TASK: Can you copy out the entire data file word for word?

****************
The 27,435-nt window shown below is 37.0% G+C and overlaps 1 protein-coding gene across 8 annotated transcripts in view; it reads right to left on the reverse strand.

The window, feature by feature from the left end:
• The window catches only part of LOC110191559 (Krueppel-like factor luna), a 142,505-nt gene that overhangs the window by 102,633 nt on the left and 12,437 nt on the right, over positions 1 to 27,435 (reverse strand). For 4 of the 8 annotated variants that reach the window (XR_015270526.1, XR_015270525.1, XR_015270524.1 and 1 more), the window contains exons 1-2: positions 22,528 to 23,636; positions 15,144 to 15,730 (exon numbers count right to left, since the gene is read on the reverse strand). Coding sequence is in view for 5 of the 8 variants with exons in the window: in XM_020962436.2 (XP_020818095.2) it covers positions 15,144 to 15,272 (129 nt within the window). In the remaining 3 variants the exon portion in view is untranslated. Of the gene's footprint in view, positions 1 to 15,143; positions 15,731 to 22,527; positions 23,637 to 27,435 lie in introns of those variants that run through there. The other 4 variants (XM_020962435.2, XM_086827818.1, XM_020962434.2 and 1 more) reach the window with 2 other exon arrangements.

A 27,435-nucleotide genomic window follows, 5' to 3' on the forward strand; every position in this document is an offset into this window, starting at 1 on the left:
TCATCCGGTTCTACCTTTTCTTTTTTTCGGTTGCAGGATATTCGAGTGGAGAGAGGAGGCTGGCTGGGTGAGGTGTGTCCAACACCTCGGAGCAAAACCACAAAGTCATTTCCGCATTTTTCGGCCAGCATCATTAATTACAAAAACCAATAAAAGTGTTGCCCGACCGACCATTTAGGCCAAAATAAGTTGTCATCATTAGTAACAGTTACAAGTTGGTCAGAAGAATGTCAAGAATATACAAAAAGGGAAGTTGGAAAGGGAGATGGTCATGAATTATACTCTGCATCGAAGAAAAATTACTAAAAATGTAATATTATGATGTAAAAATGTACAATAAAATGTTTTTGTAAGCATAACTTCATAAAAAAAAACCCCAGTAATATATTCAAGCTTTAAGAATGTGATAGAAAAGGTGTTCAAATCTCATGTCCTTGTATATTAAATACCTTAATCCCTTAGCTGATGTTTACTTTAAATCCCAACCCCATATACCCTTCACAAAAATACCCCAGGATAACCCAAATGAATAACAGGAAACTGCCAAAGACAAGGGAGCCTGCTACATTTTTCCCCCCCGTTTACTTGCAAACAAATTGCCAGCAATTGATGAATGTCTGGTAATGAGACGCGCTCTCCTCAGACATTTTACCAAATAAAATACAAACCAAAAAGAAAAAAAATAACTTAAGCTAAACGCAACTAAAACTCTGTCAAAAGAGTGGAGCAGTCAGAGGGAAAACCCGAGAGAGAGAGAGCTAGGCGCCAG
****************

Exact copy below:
The 27,435-nt window shown below is 37.0% G+C and overlaps 1 protein-coding gene across 8 annotated transcripts in view; it reads right to left on the reverse strand.

The window, feature by feature from the left end:
• The window catches only part of LOC110191559 (Krueppel-like factor luna), a 142,505-nt gene that overhangs the window by 102,633 nt on the left and 12,437 nt on the right, over positions 1 to 27,435 (reverse strand). For 4 of the 8 annotated variants that reach the window (XR_015270526.1, XR_015270525.1, XR_015270524.1 and 1 more), the window contains exons 1-2: positions 22,528 to 23,636; positions 15,144 to 15,730 (exon numbers count right to left, since the gene is read on the reverse strand). Coding sequence is in view for 5 of the 8 variants with exons in the window: in XM_020962436.2 (XP_020818095.2) it covers positions 15,144 to 15,272 (129 nt within the window). In the remaining 3 variants the exon portion in view is untranslated. Of the gene's footprint in view, positions 1 to 15,143; positions 15,731 to 22,527; positions 23,637 to 27,435 lie in introns of those variants that run through there. The other 4 variants (XM_020962435.2, XM_086827818.1, XM_020962434.2 and 1 more) reach the window with 2 other exon arrangements.

A 27,435-nucleotide genomic window follows, 5' to 3' on the forward strand; every position in this document is an offset into this window, starting at 1 on the left:
TCATCCGGTTCTACCTTTTCTTTTTTTCGGTTGCAGGATATTCGAGTGGAGAGAGGAGGCTGGCTGGGTGAGGTGTGTCCAACACCTCGGAGCAAAACCACAAAGTCATTTCCGCATTTTTCGGCCAGCATCATTAATTACAAAAACCAATAAAAGTGTTGCCCGACCGACCATTTAGGCCAAAATAAGTTGTCATCATTAGTAACAGTTACAAGTTGGTCAGAAGAATGTCAAGAATATACAAAAAGGGAAGTTGGAAAGGGAGATGGTCATGAATTATACTCTGCATCGAAGAAAAATTACTAAAAATGTAATATTATGATGTAAAAATGTACAATAAAATGTTTTTGTAAGCATAACTTCATAAAAAAAAACCCCAGTAATATATTCAAGCTTTAAGAATGTGATAGAAAAGGTGTTCAAATCTCATGTCCTTGTATATTAAATACCTTAATCCCTTAGCTGATGTTTACTTTAAATCCCAACCCCATATACCCTTCACAAAAATACCCCAGGATAACCCAAATGAATAACAGGAAACTGCCAAAGACAAGGGAGCCTGCTACATTTTTCCCCCCCGTTTACTTGCAAACAAATTGCCAGCAATTGATGAATGTCTGGTAATGAGACGCGCTCTCCTCAGACATTTTACCAAATAAAATACAAACCAAAAAGAAAAAAAATAACTTAAGCTAAACGCAACTAAAACTCTGTCAAAAGAGTGGAGCAGTCAGAGGGAAAACCCGAGAGAGAGAGAGCTAGGCGCCAG